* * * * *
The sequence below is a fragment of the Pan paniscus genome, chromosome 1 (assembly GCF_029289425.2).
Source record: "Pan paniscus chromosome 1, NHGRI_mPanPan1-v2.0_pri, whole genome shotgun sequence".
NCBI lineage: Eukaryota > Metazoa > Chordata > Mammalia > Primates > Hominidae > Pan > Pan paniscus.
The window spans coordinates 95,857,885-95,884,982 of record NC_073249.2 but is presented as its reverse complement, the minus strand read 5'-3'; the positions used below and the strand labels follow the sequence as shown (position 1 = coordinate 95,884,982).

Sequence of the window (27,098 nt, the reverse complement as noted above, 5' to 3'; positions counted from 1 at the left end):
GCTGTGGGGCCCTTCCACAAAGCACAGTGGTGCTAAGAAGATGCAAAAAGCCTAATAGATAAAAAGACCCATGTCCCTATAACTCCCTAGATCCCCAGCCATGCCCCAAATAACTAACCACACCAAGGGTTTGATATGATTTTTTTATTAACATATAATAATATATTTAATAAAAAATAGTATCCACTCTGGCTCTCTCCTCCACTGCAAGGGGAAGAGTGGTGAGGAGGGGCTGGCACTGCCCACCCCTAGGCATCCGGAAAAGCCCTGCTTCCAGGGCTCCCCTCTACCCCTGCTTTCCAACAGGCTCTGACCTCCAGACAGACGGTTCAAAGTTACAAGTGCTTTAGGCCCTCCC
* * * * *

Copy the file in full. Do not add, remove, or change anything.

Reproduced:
The sequence below is a fragment of the Pan paniscus genome, chromosome 1 (assembly GCF_029289425.2).
Source record: "Pan paniscus chromosome 1, NHGRI_mPanPan1-v2.0_pri, whole genome shotgun sequence".
NCBI lineage: Eukaryota > Metazoa > Chordata > Mammalia > Primates > Hominidae > Pan > Pan paniscus.
The window spans coordinates 95,857,885-95,884,982 of record NC_073249.2 but is presented as its reverse complement, the minus strand read 5'-3'; the positions used below and the strand labels follow the sequence as shown (position 1 = coordinate 95,884,982).

Sequence of the window (27,098 nt, the reverse complement as noted above, 5' to 3'; positions counted from 1 at the left end):
GCTGTGGGGCCCTTCCACAAAGCACAGTGGTGCTAAGAAGATGCAAAAAGCCTAATAGATAAAAAGACCCATGTCCCTATAACTCCCTAGATCCCCAGCCATGCCCCAAATAACTAACCACACCAAGGGTTTGATATGATTTTTTTATTAACATATAATAATATATTTAATAAAAAATAGTATCCACTCTGGCTCTCTCCTCCACTGCAAGGGGAAGAGTGGTGAGGAGGGGCTGGCACTGCCCACCCCTAGGCATCCGGAAAAGCCCTGCTTCCAGGGCTCCCCTCTACCCCTGCTTTCCAACAGGCTCTGACCTCCAGACAGACGGTTCAAAGTTACAAGTGCTTTAGGCCCTCCC